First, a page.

"Chief Matthews has implemented and improved more community involvement and outreach programs than any chief prior in the history of Bloomfield Police Department," he said.

McKinney said Matthews has tackled crime progressively and proactively, leading to increased arrests and a decline in crime.

He cited statistics that he said showed a 56 percent decrease in larceny and theft, a 37 percent decrease in motor vehicle theft, a 60 percent reduction in traffic collisions and a more than 40 percent increase in traffic citations since Matthews became interim chief.

Mayor asks for interview process before choosing new chief

Pennington asked that a motion to appoint Matthews to the police chief position be placed on the Dec. 10 City Council agenda.

Mayor Cynthia Atencio said she would consider putting it on the agenda "after we talk to the public." A woman in the audience shouted that the public was there and asked for the discussion to begin.

Atencio said she wanted to open the position to applicants. She said there are other qualified local candidates who may be interested in applying, and over the past 22 years, every police chief in Bloomfield has gone through an interview process.

"I do believe in the process, and I think it would be less of a liability for the city if we went through the process and not just appoint," she said.

City policy does not require an interview process and allows the City Council to appoint department heads such as police chiefs. Since Atencio took office, the City Council has appointed a city manager and a city clerk without an interview process. Bloomfield Fire Chief John Mohler also was appointed without an interview process.

When asked after the meeting to clarify her statement, Atencio said she was referring solely to the police chief position and not to the other department heads.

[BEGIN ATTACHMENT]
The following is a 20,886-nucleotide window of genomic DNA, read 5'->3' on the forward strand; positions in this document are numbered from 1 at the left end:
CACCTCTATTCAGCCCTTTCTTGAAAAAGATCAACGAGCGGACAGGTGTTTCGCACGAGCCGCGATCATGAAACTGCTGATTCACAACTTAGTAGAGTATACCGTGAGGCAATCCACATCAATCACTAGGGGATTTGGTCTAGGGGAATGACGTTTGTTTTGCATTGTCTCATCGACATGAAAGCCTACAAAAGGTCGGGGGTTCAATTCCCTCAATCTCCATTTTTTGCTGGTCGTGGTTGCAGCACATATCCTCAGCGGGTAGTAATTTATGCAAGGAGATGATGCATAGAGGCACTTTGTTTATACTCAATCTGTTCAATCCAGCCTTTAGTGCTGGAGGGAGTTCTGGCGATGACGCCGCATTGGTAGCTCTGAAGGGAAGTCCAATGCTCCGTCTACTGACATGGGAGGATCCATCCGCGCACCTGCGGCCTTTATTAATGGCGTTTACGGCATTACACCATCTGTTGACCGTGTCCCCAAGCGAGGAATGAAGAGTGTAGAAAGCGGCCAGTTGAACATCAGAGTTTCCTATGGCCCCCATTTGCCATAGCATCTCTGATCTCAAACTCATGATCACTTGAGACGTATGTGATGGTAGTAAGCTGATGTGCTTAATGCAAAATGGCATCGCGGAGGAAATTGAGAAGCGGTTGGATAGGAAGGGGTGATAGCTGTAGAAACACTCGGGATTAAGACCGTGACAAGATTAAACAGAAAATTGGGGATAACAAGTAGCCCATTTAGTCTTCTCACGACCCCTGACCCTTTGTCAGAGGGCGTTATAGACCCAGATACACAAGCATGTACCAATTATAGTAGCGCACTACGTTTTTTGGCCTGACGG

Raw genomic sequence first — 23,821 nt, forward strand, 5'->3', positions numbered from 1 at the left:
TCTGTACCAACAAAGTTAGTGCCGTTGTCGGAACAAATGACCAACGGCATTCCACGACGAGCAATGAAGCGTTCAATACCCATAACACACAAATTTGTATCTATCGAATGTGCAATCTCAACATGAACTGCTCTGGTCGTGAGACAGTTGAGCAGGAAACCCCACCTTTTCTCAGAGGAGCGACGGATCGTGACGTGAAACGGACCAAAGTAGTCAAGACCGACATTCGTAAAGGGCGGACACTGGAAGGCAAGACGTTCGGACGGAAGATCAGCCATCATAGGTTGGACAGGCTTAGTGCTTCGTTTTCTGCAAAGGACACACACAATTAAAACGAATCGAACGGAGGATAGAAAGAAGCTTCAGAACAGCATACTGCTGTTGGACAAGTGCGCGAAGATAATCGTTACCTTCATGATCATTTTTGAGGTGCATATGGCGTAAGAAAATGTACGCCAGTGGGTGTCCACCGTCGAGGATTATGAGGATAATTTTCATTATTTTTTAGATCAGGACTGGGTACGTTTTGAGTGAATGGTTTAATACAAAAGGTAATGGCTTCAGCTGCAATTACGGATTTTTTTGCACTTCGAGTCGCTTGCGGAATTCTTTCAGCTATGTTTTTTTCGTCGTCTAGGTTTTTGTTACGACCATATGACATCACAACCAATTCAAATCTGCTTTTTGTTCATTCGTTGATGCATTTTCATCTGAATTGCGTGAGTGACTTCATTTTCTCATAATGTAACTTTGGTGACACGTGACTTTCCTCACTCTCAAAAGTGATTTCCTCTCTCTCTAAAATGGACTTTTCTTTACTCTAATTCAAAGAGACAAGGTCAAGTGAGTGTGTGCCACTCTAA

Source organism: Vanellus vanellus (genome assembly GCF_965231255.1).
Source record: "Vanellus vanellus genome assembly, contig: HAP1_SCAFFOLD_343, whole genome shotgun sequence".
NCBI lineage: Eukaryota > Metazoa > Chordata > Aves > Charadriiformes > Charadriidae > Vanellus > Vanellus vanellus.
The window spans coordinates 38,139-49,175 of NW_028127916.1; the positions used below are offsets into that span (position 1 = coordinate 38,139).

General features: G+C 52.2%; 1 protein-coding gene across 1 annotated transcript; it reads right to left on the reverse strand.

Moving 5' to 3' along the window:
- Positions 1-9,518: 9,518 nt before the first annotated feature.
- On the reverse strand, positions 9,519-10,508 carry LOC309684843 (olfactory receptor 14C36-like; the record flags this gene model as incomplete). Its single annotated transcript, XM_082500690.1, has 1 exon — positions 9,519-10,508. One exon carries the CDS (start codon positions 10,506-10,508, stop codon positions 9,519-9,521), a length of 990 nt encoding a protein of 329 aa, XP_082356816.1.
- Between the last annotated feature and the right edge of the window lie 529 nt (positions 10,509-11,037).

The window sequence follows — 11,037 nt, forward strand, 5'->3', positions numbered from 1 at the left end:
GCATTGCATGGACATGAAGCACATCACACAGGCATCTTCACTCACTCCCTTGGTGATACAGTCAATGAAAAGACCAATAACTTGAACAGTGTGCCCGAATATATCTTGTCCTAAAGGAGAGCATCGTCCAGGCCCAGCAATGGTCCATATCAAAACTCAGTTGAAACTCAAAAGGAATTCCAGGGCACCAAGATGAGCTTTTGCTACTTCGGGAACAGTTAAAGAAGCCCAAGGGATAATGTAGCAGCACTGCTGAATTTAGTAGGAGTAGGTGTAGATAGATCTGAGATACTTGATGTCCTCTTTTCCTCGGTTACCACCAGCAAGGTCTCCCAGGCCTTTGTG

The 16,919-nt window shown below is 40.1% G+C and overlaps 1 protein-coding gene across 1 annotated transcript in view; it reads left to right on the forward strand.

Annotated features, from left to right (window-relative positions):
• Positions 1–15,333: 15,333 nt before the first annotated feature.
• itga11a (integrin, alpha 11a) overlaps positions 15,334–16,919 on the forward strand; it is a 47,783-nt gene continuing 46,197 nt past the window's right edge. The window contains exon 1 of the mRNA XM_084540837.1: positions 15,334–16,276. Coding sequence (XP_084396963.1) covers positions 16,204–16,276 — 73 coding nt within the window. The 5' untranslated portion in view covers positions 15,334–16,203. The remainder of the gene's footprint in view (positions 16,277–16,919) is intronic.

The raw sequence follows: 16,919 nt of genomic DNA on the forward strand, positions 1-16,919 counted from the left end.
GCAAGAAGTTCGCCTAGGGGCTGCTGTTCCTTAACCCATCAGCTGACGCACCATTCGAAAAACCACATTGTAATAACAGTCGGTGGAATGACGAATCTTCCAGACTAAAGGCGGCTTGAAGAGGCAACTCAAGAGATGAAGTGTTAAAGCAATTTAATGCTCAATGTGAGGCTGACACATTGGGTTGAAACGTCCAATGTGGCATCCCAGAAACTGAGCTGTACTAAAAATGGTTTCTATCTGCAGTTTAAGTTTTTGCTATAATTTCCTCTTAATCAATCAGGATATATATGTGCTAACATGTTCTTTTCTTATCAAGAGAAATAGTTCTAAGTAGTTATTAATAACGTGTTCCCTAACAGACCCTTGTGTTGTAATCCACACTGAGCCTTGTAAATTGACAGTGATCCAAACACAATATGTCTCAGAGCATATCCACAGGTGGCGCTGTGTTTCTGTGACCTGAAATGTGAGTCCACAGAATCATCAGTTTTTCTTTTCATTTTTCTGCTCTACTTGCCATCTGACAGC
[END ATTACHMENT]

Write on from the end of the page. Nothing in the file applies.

Pennington said during the meeting he does not have a problem going through the interview process as long as it can be done quickly. He said the decision has been put off for too long and asked if it could be completed by the end of the year.

"(The police department) is, I would say, the biggest issue we have in the city," he said. "We need to get this figured out now, 'cause the people in the city are done waiting. The officers are done waiting."

Former police chief weighs in

Former police chief Mike Kovacs said during the meeting he had to go through three panel hearings and answer 30 questions before he was hired. Kovacs served as deputy chief from 2006 until 2008 and was hired as chief in 2008.

"Why would you guys take this process and just (appoint) somebody?" Kovacs asked.

Kovacs expressed support for Matthews to be the next chief, but he said Matthews should go through the same process he did.

Kovacs also spoke about the city considering contracting with the county for law enforcement. He said the city has studied contracting with the county before.

Kovacs described the police department as the identity of the city of Bloomfield.

"There's not one person in this room that's going to let you take the police department away," Kovacs said.

Hannah Grover covers government for The Daily Times. She can be reached at 505-564-4652 or via email at hgrover@daily-times.com.